AES-2 does not capture all valuation assignments undertaken by members of NZICA.  Of relevance, it does not apply to “indicative valuation engagements”. An indicative valuation engagement is defined under AES-2, where:

The valuation conclusion is based upon the consideration of limited information….with no requirement to assess the reasonableness of the information provided to the business valuer….”.

Frequently, I am asked to review valuation reports, prepared by members of NZICA for the purpose of assisting with the settlement of relationship property, which do not comply with AES-2.  It seems that some members of NZICA go out of their way to avoid compliance by asserting their opinion is indicative. In some instances they have been instructed to provide an indicative opinion. In my view, “indicative valuation opinions” have no place in Relationship Property proceedings.

What exactly is an “indicative valuation”.  It might be, for example, a “limited appraisal” (a procedure undertaken with a view to expressing an estimate) or nothing more than a “calculation” (a procedure undertaken to provide an approximate indication of value).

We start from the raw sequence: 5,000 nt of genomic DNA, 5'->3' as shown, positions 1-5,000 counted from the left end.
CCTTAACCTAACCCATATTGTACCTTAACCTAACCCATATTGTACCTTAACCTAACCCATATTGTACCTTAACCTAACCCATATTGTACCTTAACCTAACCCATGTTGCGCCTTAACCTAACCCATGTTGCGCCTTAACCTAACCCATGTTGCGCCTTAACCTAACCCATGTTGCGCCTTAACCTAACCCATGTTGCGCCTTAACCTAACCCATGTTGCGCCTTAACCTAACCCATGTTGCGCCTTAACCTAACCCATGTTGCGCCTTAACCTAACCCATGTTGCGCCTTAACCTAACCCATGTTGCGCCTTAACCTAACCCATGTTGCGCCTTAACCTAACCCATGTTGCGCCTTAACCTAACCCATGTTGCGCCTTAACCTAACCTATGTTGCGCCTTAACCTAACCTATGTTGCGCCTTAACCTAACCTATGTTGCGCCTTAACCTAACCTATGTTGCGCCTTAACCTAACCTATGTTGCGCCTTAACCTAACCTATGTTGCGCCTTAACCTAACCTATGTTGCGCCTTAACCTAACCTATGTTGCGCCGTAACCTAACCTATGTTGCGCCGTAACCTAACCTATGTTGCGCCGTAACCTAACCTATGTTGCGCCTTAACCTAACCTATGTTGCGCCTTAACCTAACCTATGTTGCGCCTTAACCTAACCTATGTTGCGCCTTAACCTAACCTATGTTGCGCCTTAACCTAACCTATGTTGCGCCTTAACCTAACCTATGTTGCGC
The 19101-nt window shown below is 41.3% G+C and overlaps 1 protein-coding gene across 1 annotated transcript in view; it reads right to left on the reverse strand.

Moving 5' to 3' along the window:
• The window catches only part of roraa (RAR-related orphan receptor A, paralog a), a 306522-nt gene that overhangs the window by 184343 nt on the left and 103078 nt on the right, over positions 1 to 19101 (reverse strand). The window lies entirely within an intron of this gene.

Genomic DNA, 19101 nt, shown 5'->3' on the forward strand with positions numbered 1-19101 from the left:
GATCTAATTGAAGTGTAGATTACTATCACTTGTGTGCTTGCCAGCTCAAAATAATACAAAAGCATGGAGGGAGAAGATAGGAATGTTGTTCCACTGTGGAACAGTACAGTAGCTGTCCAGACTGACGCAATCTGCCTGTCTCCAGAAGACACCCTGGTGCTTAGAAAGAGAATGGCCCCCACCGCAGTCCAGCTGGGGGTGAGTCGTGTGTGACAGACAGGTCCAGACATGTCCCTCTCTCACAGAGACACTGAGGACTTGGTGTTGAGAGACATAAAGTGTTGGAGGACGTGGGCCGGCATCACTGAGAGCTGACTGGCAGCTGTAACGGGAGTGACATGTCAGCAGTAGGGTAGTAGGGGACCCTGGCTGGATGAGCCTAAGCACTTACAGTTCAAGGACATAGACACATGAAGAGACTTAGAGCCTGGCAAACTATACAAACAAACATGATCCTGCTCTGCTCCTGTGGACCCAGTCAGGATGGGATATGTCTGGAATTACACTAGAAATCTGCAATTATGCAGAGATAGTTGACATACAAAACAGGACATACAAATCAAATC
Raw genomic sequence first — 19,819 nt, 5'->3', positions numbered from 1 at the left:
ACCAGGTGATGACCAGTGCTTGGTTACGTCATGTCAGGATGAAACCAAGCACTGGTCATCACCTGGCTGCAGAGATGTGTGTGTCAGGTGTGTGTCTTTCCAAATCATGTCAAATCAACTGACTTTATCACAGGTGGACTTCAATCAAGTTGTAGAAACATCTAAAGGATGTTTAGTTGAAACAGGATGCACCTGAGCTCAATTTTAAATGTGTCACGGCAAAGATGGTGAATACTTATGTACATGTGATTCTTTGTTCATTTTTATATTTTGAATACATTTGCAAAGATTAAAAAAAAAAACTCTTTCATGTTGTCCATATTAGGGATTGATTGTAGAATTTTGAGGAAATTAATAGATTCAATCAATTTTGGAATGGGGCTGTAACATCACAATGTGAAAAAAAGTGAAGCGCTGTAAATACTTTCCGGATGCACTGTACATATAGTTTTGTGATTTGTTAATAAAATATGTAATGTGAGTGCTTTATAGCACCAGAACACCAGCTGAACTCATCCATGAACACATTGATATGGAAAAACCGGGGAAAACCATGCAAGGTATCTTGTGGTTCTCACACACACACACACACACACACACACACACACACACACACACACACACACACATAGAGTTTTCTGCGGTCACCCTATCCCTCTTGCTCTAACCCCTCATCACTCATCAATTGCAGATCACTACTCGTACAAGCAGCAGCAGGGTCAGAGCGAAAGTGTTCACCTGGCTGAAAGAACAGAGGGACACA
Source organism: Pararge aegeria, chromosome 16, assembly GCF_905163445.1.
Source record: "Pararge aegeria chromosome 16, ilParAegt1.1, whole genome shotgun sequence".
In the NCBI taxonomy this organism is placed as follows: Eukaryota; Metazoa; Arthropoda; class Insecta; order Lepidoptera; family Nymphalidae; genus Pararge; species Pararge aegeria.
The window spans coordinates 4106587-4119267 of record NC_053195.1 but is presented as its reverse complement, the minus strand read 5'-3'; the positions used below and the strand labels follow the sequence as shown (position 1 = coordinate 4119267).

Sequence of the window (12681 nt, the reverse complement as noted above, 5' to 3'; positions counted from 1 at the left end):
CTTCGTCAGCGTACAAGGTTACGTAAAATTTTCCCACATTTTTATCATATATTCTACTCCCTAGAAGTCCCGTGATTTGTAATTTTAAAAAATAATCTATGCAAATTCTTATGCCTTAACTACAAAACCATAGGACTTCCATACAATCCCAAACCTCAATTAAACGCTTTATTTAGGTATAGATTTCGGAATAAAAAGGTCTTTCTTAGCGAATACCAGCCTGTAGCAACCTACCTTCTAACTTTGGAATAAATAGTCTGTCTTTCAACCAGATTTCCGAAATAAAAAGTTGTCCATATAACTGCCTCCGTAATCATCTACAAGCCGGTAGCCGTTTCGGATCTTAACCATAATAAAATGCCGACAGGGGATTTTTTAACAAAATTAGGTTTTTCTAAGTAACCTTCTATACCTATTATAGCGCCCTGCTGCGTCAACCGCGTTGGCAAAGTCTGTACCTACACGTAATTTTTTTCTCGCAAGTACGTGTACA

The purpose of the valuation will obviously bear directly on the scope of the work.  For example, a “calculation” would normally be of little use as expert evidence but might be useful in assisting a party to decide whether or not litigation is worthwhile.

I note it is possible for members of NZICA to comply with AES-2 even when some information is limited and I wonder why they choose to not do so.  In that regard, Paragraph 59 of AES-2 states:

“Where the member has been limited in the scope of review or where information provided to the member was incomplete, disclosure must be made of the limitation, the reasons given and, where possible, the potential impact on the business valuation conclusion.”